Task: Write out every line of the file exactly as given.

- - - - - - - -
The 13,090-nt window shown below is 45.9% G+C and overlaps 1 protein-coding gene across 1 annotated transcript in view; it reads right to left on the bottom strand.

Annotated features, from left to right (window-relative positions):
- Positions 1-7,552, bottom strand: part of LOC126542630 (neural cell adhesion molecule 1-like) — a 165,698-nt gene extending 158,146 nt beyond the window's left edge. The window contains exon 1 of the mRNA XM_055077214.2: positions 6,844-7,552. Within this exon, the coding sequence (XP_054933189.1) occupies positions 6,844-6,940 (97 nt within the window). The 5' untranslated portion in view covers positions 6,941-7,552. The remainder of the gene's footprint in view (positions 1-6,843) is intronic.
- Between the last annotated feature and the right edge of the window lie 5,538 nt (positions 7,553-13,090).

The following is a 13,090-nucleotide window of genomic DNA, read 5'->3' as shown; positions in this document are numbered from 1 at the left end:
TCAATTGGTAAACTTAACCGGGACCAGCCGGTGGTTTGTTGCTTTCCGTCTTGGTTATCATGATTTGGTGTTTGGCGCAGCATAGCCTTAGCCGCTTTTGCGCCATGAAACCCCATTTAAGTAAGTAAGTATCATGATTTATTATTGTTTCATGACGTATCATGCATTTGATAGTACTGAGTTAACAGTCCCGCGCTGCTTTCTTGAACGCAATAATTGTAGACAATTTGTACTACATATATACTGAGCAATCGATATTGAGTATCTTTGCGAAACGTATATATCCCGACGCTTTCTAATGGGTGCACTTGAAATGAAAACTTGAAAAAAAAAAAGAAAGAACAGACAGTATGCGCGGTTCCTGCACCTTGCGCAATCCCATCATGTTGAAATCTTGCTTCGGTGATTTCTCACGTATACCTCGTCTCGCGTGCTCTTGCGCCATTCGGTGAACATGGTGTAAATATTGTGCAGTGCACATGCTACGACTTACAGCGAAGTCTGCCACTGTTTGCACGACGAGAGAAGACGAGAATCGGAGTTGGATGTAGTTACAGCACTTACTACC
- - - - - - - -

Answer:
The 13,090-nt window shown below is 45.9% G+C and overlaps 1 protein-coding gene across 1 annotated transcript in view; it reads right to left on the bottom strand.

Annotated features, from left to right (window-relative positions):
- Positions 1-7,552, bottom strand: part of LOC126542630 (neural cell adhesion molecule 1-like) — a 165,698-nt gene extending 158,146 nt beyond the window's left edge. The window contains exon 1 of the mRNA XM_055077214.2: positions 6,844-7,552. Within this exon, the coding sequence (XP_054933189.1) occupies positions 6,844-6,940 (97 nt within the window). The 5' untranslated portion in view covers positions 6,941-7,552. The remainder of the gene's footprint in view (positions 1-6,843) is intronic.
- Between the last annotated feature and the right edge of the window lie 5,538 nt (positions 7,553-13,090).

The following is a 13,090-nucleotide window of genomic DNA, read 5'->3' as shown; positions in this document are numbered from 1 at the left end:
TCAATTGGTAAACTTAACCGGGACCAGCCGGTGGTTTGTTGCTTTCCGTCTTGGTTATCATGATTTGGTGTTTGGCGCAGCATAGCCTTAGCCGCTTTTGCGCCATGAAACCCCATTTAAGTAAGTAAGTATCATGATTTATTATTGTTTCATGACGTATCATGCATTTGATAGTACTGAGTTAACAGTCCCGCGCTGCTTTCTTGAACGCAATAATTGTAGACAATTTGTACTACATATATACTGAGCAATCGATATTGAGTATCTTTGCGAAACGTATATATCCCGACGCTTTCTAATGGGTGCACTTGAAATGAAAACTTGAAAAAAAAAAAGAAAGAACAGACAGTATGCGCGGTTCCTGCACCTTGCGCAATCCCATCATGTTGAAATCTTGCTTCGGTGATTTCTCACGTATACCTCGTCTCGCGTGCTCTTGCGCCATTCGGTGAACATGGTGTAAATATTGTGCAGTGCACATGCTACGACTTACAGCGAAGTCTGCCACTGTTTGCACGACGAGAGAAGACGAGAATCGGAGTTGGATGTAGTTACAGCACTTACTACC